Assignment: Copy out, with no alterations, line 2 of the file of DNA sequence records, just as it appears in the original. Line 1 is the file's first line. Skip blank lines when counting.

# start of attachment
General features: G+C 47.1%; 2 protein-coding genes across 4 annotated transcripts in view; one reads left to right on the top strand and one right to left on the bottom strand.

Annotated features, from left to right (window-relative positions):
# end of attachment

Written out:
Annotated features, from left to right (window-relative positions):